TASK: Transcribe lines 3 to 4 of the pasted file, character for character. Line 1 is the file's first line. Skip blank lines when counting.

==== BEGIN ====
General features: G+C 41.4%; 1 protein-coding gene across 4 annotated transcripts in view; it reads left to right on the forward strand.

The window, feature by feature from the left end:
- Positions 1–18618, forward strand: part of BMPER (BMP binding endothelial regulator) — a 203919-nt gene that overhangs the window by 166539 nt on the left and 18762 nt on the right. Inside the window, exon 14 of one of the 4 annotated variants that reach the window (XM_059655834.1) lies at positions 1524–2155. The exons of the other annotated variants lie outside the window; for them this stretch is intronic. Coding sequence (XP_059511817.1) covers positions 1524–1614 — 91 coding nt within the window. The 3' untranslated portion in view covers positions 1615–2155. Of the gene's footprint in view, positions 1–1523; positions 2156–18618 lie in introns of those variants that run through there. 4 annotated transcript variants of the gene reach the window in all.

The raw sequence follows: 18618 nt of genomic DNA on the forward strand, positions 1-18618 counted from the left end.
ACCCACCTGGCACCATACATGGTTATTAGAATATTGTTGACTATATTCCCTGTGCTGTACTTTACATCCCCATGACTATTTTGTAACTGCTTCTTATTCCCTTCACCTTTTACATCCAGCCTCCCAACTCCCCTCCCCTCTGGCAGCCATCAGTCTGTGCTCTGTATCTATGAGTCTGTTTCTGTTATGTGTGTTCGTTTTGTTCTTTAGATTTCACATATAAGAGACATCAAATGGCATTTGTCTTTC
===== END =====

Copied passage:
- Positions 1–18618, forward strand: part of BMPER (BMP binding endothelial regulator) — a 203919-nt gene that overhangs the window by 166539 nt on the left and 18762 nt on the right. Inside the window, exon 14 of one of the 4 annotated variants that reach the window (XM_059655834.1) lies at positions 1524–2155. The exons of the other annotated variants lie outside the window; for them this stretch is intronic. Coding sequence (XP_059511817.1) covers positions 1524–1614 — 91 coding nt within the window. The 3' untranslated portion in view covers positions 1615–2155. Of the gene's footprint in view, positions 1–1523; positions 2156–18618 lie in introns of those variants that run through there. 4 annotated transcript variants of the gene reach the window in all.

The raw sequence follows: 18618 nt of genomic DNA on the forward strand, positions 1-18618 counted from the left end.